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About The farmers' alliance. (Lincoln, Nebraska) 1889-1892 | View Entire Issue (Aug. 20, 1891)
THE FARMERS' ALLIANCE, LINCOLN, NEB., THUKSDAY, AUGUST 20, 1891.
THE OLD GARDEN.
It rat vine-fcnne unhinged, swings low,
No Utch nor key to shut m ;
One step to solitud, and to- .
There is no world of stir and sin.
Her gnarled branches bent to meet
Locggra-tiial blows where once was shed
InrftiM- of hwb and spice-pink sweet.
Ul ending with balm ot leavej o erliead.
X dial lifts ite moss-veiled bee. '
To tell how time once drew him nigh;
Bot rtealinp from the peace-hllcd place,
Did ever pass it by.
JXaThap twas on that snn-winfted day
The two rod hearts upon yon tree
Were carved and Lore, too, came this way,
When time in flying ceased to be.
Oh. souls who saw the Wosoniinj
Uf this old garden's insffic youth,
JJo ye steal hitherward to bring
A benison of peace and trulu?
For presence lingers In the air.
The world is somewhere lar away;
I am in tune with silent prayer.
And lace to taoe with yesterday!
"It is your turn this evening, Ather
ton, to relate the most thrilling tstory
which you can truthfully vouch for."
Jack Gray, a darkeyed student nt
whose room in Cambriu a few of hi
intimate friends had gathered, resumed
his fragrant Havana, and sent up
ward a blue wreath of smoke as he
settled himself in a more comfortable
attitude for listening.
"Turn thegns down a little, Jack;
you know Atherton is not quite so
fond of story telling as some of us
more loquacious ones, and as out of
respect to hisabstemioushabiU noth
ing stronger than Iciiionade graces the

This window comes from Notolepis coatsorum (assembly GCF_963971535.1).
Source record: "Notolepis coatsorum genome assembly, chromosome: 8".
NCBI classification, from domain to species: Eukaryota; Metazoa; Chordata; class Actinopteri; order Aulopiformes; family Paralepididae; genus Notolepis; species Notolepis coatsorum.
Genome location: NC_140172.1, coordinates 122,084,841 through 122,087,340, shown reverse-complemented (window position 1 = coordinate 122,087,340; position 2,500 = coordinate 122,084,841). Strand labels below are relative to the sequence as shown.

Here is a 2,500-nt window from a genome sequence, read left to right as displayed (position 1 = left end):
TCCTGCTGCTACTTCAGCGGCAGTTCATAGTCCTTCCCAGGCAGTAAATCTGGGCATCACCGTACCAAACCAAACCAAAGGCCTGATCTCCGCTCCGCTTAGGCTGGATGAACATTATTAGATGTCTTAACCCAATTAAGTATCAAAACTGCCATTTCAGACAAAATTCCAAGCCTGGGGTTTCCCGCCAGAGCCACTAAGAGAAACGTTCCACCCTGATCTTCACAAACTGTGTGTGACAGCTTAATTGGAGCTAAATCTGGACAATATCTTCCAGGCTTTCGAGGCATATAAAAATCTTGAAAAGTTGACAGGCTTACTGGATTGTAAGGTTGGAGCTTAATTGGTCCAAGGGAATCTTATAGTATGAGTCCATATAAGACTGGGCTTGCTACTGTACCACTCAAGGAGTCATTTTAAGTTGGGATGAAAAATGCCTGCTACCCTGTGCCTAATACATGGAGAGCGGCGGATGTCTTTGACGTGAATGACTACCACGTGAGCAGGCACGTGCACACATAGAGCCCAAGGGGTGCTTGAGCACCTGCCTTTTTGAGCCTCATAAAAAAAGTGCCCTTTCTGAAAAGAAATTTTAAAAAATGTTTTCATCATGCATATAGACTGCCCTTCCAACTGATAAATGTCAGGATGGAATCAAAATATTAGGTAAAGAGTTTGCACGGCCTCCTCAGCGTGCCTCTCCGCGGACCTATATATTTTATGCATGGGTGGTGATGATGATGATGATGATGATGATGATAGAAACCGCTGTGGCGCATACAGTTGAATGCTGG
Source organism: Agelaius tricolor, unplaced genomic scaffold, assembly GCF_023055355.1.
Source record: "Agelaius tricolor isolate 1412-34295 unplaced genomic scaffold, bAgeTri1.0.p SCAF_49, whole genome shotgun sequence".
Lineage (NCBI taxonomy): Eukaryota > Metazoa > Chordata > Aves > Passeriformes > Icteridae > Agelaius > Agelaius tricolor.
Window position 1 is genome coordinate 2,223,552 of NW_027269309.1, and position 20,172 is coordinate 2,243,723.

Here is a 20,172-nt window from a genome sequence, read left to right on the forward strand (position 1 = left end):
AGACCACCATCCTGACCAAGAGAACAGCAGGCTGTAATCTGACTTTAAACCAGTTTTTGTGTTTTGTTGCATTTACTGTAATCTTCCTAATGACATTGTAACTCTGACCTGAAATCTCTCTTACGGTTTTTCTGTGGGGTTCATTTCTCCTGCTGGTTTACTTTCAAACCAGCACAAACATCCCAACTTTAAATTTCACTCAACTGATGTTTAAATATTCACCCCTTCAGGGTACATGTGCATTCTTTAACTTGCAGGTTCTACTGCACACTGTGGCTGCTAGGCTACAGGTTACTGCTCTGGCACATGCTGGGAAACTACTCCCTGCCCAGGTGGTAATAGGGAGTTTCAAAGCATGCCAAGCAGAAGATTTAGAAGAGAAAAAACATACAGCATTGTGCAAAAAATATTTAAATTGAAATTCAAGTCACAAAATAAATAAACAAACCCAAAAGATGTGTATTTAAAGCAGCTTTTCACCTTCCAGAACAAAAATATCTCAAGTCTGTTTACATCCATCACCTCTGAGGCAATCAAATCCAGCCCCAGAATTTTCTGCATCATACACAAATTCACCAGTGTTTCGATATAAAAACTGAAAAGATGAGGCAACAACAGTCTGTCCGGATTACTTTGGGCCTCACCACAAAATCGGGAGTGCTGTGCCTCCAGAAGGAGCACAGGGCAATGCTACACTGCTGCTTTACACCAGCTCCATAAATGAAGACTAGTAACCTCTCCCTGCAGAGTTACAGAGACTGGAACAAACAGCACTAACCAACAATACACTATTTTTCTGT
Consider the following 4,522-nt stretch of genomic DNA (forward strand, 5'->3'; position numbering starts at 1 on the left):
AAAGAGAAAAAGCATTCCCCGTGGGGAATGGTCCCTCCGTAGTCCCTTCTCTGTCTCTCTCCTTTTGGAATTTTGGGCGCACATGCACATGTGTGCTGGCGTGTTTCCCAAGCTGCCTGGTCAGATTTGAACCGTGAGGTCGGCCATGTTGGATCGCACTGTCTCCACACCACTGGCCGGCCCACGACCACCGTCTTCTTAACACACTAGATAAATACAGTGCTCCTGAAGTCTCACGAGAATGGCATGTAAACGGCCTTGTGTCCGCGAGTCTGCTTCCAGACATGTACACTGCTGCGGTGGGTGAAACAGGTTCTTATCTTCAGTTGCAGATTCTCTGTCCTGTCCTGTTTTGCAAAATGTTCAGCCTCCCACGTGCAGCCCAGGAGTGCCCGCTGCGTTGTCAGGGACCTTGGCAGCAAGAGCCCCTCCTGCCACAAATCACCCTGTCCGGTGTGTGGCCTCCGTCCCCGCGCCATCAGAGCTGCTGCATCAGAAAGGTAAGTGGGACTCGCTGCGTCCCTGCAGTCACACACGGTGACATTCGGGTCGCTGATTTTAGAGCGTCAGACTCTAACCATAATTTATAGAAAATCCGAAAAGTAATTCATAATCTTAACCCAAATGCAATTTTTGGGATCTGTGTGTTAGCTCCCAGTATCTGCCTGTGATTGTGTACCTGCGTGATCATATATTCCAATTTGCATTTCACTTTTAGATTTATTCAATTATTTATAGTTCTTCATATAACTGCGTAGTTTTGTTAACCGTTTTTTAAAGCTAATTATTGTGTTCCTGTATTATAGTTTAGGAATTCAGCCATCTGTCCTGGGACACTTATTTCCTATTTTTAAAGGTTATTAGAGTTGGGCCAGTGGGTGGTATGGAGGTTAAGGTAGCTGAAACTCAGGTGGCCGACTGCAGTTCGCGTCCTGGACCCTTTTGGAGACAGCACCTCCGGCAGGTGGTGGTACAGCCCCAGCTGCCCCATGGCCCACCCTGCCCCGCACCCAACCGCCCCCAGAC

round table this evening, we must
grant him every other indulyenre in
our power to lubricate his utterance
as orator of this occasion."
The young man referred to was a
Virginian, held in high esteem by his
classmates for his thoroughly manly j
"No need of reminding me that my
forte is not story telling," he said,
"but if the club will allow me to read
a few facts I picked up last summer I
think I can pass muster. I had them
from a lady who was entertained,
with her husband at my home in
Vireinia. I had never met the couple
before, and was particularly attract
ed by Mrs. (irny, She must have
been nearly 40 years of age, but was
remarkably youthful in appearance.
I remember distinctly her bright and
engaging face and manner as she re
lated to us the incident I am about
to rend to you, while we gathered
around the blazing fire of pine knots
which the cool evening made most
agreeable. Have I permission to go
No objection being made Atherton
took up his paper and read the fol
lowing: I will tell you an episode of my life
that is so strange I fear you can hard
ly credit it, and so painful to me that
it is burned into my memory; the
story has never before fallen from my
I am a second wife. Inhis youthful
days my husband loved and married
a beautiful woman. 1 have been told
that upon her bridal eve the orange
blossoms that confined her veil were
not more fair than she.
"What a charming bride!" was
softly whispered among the guests,
80 attractive and loving was she in
character that even envy was dis
. armed, and she reigned as queen in
the hearts of relatives and friends.
After the festivities of the hour she
bade a loving adieu to all and hastened
with her husband to enter the- carriaco
waiting at the door. Scarcely had
the impatient horses turned from
the veranda when the rustling of 11
rabit in the hedge startled them, and
leaping aside, in an instant they over
turned the carnrge. ine coaenmnn